The report continues, “Overall, the report found that project freelancers contribute an enormous amount to the economy – more than the entire creative sector – and do much to drive economic performance.”
In the United Kingdom, the report finds, “Another key finding is that these 2.1 million highly skilled freelancers earn more than twice as much as equivalent employees. Highly skilled freelancers – including managers, directors, professionals and associate professionals – are by far the most productive part of the self-employed sector.”
Referencing this report, Brent Messenger writes in Fast Company, “The Freelance Economic Impact report uncovered that in the top 25 markets for this type of work, the population grew by 14 percent (from 2011-2016), their revenue grew by 19 percent, and they have contributed over $135 billion to their local economies (between 1 and 2 percent of GDP depending on the market.)”
Messenger writes, “What the report proves is that this type of work is growing, these workers are making significant contributions to their local economies, and that if they are going to continue to thrive, they need to be supported.”
While some companies that connect freelancers to work have received criticism, Toptal maintains services such as Toptal are differentiated with a pool of global “highly skilled workers” rather than one-time gig workers who turn to apps such as TaskRabbit or Upwork for small jobs for instance.
In an interview with 48 Hills, Steven Hill, author of 2015’s Raw Deal: How the “Uber Economy” and Runaway Capitalism are Screwing American Workers, recently said, some companies are “an auction in which labor is bidding on jobs, and you can watch the race to the bottom. They’re skilled, they have access to technology and the Internet, they can upload the job when they’re done. You can see a whole range of occupations on this platform, from lawyers, architects and engineers to translators, graphic designers and journalists—you can hire just about anybody who doesn’t need to be working with anyone else as part of a team. They can finish the job and upload it to you through the internet or the cloud.”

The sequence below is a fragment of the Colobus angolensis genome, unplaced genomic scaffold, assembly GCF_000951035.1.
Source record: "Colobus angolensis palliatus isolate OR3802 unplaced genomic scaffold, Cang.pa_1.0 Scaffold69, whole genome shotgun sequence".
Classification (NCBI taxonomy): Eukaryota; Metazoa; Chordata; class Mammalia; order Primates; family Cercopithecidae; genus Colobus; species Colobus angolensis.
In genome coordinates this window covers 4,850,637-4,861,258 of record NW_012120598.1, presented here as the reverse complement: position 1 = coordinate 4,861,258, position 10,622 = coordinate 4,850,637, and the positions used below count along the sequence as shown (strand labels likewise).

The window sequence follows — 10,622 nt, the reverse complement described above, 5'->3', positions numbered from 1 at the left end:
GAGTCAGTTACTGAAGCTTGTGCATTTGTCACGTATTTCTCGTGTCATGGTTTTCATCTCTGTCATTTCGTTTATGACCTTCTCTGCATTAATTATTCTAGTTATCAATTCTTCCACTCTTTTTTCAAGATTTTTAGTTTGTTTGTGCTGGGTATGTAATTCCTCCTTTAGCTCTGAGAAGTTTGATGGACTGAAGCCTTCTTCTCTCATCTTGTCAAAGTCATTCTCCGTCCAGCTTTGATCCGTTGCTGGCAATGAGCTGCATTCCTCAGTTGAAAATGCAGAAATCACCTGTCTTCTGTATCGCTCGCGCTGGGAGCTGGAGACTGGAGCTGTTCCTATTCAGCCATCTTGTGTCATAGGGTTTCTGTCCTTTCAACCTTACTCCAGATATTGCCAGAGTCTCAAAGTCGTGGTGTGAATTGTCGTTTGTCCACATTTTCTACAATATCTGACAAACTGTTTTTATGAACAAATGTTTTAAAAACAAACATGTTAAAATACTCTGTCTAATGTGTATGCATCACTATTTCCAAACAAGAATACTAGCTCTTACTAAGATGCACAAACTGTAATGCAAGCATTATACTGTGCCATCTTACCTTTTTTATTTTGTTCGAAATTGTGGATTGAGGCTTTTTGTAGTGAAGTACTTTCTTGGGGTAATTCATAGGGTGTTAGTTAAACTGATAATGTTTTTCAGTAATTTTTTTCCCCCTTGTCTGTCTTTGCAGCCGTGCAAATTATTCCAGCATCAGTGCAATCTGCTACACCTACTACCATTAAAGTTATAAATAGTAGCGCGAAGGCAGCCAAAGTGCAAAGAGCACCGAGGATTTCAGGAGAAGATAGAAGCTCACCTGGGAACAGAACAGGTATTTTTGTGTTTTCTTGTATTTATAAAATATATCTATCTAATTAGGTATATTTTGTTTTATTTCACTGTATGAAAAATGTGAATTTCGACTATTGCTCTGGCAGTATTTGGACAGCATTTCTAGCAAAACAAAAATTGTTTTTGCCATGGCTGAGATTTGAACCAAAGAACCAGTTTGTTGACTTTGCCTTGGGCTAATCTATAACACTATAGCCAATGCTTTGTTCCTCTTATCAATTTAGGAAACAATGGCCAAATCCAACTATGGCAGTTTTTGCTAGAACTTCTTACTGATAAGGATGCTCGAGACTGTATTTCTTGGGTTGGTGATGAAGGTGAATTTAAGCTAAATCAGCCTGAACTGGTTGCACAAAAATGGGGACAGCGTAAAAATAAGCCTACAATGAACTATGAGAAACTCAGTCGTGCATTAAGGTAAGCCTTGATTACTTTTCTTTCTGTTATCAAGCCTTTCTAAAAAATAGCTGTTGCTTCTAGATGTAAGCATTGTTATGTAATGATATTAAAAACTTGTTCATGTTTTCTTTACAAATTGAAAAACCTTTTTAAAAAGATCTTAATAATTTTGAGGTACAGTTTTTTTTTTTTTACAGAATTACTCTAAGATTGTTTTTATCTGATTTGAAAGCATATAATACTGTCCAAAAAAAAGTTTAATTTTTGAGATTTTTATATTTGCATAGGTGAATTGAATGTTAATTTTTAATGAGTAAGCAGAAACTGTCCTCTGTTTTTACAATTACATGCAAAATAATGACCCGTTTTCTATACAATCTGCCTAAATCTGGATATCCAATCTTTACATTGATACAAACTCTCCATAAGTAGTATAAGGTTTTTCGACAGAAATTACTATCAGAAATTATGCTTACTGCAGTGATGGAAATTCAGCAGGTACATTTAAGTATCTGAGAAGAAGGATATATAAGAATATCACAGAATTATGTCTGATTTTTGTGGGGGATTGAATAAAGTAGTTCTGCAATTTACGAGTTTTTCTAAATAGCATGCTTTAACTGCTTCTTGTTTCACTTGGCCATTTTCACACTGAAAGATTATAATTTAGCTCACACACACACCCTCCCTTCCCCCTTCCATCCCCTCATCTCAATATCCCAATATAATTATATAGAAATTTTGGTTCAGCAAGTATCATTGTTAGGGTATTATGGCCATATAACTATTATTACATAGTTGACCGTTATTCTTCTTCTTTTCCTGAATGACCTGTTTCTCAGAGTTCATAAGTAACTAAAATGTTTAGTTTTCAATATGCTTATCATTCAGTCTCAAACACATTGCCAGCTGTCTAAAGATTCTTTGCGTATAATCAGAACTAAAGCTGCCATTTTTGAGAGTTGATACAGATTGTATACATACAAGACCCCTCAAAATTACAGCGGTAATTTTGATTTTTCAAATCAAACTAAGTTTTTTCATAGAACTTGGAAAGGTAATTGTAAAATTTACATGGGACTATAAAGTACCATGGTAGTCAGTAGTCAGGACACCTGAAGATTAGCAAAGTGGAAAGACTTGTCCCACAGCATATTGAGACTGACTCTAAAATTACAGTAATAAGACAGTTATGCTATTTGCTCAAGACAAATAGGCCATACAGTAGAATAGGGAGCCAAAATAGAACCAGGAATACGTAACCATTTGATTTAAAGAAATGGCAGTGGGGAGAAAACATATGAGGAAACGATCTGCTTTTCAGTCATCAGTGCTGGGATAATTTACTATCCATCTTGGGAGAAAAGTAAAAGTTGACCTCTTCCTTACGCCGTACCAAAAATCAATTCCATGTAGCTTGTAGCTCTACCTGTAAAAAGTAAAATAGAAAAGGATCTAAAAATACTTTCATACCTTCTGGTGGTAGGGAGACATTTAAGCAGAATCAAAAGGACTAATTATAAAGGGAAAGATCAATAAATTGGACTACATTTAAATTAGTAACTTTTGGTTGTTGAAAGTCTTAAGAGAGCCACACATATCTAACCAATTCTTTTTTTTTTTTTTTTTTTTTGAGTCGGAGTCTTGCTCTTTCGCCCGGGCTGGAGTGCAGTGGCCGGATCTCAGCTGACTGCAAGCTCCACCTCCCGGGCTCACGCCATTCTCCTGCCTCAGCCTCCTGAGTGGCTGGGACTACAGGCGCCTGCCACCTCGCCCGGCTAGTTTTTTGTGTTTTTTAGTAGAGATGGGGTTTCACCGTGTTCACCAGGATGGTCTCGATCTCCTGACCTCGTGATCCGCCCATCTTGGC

According to Toptal, the company makes efforts to make the relationships endure. “Every time you work with a new Toptal freelancer, you will have a trial period to decide whether they meet your needs. If you don’t find them to be extraordinary, you will not be charged (and you can even keep any work completed during the trial).”
As more workers turn to the freelance economy for a variety of reasons, from flexibility to workplace culture burnout, need for creative control and a desire to expand client base, it is important to note the impact the change in types of workers does for the economy.
“More than 76 percent of freelancers said they are happier working independently than they were when they worked for an employer, according to Freelancing in America report, conducted by Edelman Intelligence and co-commissioned by Upwork and Freelancers Union, that surveyed 536 knowledge workers to determine how employees feel about the freelance lifestyle. Some 72 percent of freelancers said they are satisfied with the amount of work they receive,” reports Tech Republic.